“Who is that man in all the pictures, Mama?”
“He was your grandfather.” She grips her purse. “My father.”
“Not exactly. He was with my mother for a while, when she was young.”
“Did I ever meet him?”
“No. He died before you were born.”
“But you knew him.”
“A little. He wasn’t around much.”
The boy glances about the gallery. Scuba gear, a model ship, a red wetsuit. A TV plays a continuous loop of The Silent World, a man’s soft French voice narrating the wonders of the ocean.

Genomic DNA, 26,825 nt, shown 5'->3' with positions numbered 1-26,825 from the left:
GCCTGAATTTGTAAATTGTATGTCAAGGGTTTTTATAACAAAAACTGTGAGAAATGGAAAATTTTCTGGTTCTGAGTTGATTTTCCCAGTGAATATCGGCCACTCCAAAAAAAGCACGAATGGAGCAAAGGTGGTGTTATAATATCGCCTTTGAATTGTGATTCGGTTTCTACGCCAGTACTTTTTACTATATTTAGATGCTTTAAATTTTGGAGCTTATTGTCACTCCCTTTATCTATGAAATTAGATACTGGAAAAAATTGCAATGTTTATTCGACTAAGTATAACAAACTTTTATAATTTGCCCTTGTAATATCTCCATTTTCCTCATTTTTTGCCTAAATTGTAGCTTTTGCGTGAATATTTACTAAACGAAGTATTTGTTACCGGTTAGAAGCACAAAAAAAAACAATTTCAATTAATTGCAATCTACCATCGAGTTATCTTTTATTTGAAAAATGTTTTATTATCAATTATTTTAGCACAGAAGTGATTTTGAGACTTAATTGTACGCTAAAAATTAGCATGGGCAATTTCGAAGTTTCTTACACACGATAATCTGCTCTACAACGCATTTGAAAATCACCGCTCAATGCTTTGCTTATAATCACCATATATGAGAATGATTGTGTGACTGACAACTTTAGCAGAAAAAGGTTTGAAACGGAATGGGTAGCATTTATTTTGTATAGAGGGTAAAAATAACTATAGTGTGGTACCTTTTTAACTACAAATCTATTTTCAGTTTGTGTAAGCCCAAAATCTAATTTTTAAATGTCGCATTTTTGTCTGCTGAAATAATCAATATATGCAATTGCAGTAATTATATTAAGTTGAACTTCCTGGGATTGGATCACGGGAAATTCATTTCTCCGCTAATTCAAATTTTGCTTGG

“I wish I’d met him,” said the boy.
A reporter from an anti-establishment newspaper in Seattle once asked a 67-year-old Jacques Cousteau if he had faith in anything. Cousteau gave a strange reply: “I believe in the instant.” Cousteau’s wholesome public image was at odds with his private conduct, which included a taste for fame, multiple mistresses, and at least two illegitimate children he refused to acknowledge.